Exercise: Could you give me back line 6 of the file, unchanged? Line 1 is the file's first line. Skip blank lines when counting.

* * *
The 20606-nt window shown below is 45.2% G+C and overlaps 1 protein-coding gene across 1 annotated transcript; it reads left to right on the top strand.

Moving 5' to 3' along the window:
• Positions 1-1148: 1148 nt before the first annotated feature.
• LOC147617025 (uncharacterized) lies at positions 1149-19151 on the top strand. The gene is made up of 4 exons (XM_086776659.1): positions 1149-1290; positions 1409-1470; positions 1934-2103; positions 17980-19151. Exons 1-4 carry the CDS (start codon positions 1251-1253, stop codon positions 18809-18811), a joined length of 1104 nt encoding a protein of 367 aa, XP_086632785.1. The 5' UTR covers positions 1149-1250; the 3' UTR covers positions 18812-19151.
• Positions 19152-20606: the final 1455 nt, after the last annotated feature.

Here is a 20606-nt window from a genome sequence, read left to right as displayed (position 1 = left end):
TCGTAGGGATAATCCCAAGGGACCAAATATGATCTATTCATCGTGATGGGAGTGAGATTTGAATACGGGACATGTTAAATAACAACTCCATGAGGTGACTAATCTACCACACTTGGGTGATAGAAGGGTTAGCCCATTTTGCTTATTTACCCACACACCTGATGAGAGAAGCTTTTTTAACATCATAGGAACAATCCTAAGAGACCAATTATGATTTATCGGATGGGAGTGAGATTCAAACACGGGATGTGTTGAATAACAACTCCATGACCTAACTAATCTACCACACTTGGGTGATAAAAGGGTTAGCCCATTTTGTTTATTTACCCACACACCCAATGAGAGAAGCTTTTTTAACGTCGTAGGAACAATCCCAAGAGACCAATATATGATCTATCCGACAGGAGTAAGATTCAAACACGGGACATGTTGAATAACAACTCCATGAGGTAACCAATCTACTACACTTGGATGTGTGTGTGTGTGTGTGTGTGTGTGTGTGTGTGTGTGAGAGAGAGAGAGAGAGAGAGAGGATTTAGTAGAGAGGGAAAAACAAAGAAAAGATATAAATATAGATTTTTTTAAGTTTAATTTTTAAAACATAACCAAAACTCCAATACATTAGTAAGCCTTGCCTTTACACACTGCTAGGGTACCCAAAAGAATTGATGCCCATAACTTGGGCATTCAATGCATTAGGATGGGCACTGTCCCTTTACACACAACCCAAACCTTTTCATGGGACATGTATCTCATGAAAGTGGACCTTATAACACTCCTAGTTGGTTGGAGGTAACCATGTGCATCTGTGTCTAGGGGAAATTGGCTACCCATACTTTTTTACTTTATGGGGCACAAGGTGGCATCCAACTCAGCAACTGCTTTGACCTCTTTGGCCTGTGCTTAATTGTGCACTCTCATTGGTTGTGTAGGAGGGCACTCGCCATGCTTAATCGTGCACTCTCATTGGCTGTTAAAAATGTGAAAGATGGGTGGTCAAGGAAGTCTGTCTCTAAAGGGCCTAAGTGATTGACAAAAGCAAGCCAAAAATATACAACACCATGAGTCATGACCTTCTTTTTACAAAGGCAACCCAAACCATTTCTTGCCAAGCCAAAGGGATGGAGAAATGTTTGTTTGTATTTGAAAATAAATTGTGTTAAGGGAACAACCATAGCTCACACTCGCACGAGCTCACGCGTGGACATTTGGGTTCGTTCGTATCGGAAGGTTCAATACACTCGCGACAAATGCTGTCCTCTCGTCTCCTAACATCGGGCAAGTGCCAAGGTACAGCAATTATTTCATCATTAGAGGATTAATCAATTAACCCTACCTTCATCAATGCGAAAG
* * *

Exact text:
Here is a 20606-nt window from a genome sequence, read left to right as displayed (position 1 = left end):